SEOUL, South Korea — North Korea said Friday that nuclear negotiations with the United States will never resume unless the Trump administration moves away from what Pyongyang described as unilateral demands for disarmament.
The statement by an unnamed North Korean foreign ministry spokesman published in state media was the country's latest expression of displeasure over the stalled negotiations. It follows two separate launches of short-range missiles earlier this month that were apparently aimed at pressuring Washington and Seoul.
Talks between Washington and Pyongyang have been at a standstill since February, when a meeting between North Korean leader Kim Jong Un and President Donald Trump broke down over what the Americans described as excessive North Korean demands for sanctions relief in exchange for a partial surrender of its nuclear capabilities.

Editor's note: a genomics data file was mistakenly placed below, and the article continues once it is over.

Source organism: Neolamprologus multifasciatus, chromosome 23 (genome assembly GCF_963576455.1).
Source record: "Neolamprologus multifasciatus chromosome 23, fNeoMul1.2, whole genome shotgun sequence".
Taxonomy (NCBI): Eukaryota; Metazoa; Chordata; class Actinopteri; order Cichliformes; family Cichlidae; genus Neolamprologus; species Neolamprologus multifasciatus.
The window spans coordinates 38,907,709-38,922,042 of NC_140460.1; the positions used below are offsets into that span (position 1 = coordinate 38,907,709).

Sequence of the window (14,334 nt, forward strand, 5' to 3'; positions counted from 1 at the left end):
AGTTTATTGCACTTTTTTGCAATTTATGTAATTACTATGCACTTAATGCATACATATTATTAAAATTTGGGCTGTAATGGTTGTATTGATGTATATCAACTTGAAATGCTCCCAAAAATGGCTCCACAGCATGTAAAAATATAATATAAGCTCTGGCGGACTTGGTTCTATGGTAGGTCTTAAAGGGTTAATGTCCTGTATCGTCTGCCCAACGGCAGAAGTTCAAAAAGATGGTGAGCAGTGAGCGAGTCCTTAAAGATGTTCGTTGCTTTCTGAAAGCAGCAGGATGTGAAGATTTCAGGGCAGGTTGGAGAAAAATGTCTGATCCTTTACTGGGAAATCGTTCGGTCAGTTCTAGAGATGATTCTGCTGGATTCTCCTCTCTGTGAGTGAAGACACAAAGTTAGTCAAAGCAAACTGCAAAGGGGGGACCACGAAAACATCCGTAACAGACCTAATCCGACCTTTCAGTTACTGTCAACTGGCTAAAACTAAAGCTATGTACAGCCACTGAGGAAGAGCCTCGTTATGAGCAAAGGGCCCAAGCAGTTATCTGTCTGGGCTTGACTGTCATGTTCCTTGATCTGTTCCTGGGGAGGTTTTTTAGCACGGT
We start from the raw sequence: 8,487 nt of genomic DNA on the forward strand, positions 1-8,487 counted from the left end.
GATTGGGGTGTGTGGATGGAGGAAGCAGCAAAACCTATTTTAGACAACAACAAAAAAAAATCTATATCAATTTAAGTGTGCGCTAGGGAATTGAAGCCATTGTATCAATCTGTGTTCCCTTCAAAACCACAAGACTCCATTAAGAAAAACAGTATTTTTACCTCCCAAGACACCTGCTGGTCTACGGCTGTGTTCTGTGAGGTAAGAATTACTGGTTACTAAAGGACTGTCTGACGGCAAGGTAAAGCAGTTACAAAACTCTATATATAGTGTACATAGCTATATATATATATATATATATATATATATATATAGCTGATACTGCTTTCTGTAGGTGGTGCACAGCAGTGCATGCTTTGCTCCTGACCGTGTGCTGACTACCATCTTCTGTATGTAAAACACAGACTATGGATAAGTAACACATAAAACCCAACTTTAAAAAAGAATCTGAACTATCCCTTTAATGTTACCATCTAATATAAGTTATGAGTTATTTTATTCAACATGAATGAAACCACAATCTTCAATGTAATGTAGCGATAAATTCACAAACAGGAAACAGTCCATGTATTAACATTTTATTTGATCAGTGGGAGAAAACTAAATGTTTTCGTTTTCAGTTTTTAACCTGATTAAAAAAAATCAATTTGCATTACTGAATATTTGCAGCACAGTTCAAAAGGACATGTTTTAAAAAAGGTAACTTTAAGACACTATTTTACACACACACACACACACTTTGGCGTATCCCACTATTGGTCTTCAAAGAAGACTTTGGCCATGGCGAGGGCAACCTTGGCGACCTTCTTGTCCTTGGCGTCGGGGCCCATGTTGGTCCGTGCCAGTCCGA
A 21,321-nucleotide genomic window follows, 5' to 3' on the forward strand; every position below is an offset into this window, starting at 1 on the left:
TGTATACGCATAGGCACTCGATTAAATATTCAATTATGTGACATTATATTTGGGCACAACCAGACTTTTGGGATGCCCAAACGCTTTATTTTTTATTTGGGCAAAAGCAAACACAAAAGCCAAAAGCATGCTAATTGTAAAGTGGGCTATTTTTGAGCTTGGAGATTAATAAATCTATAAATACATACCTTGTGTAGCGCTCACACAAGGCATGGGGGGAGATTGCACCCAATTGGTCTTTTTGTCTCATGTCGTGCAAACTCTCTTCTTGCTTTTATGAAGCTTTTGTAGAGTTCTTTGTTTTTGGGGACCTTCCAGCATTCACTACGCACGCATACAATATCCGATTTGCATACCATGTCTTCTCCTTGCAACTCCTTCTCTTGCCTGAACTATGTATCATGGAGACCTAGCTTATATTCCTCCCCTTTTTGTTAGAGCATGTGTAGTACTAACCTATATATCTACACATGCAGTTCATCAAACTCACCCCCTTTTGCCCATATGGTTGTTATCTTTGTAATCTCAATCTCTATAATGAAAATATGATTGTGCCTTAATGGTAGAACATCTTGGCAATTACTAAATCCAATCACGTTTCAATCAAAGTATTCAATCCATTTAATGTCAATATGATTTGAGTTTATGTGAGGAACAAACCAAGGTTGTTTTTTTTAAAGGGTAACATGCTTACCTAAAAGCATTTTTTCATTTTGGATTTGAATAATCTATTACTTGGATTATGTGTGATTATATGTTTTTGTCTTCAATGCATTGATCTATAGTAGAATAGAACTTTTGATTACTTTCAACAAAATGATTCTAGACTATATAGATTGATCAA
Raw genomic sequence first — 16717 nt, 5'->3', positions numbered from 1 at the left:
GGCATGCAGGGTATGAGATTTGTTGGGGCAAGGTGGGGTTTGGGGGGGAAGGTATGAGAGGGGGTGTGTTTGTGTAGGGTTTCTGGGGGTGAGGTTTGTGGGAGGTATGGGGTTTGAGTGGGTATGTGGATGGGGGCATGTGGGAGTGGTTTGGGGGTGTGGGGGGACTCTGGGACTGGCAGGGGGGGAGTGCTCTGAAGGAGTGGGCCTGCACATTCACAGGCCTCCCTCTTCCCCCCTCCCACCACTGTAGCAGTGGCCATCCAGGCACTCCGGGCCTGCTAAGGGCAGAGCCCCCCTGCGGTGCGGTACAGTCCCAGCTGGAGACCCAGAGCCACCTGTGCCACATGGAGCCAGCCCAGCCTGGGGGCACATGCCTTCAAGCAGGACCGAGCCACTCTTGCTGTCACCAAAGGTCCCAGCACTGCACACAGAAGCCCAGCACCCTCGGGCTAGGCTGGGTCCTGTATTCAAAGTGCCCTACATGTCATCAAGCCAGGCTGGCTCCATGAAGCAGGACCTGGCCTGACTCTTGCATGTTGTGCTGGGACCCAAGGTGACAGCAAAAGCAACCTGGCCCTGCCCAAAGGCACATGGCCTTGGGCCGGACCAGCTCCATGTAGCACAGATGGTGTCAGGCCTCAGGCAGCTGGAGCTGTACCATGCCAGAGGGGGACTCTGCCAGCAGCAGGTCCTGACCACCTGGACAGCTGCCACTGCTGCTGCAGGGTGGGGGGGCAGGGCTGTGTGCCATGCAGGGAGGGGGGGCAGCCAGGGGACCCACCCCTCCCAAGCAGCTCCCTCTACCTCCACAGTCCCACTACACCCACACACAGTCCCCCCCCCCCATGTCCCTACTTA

Kim has since declared that the Trump administration has until the end of the year to come up with mutually acceptable terms for a deal.
In a statement carried by Pyongyang's official Korean Central News Agency, the North Korean spokesman accused the U.S. of deliberately causing the collapse of the Trump-Kim meeting with unilateral and impossible demands.
"We hereby make it clear once again that the United States would not be able to move us even an inch with the device it is now weighing in its mind, and the further its mistrust and hostile acts toward the DPRK grow, the fiercer our reaction will be," the statement said, referring to North Korea's formal name, the Democratic People's Republic of Korea.
"Unless the United States puts aside the current method of calculation and comes forward with a new method of calculation, the DPRK-U.S. dialogue will never be resumed and by extension, the prospect for resolving the nuclear issue will be much gloomy," the statement added.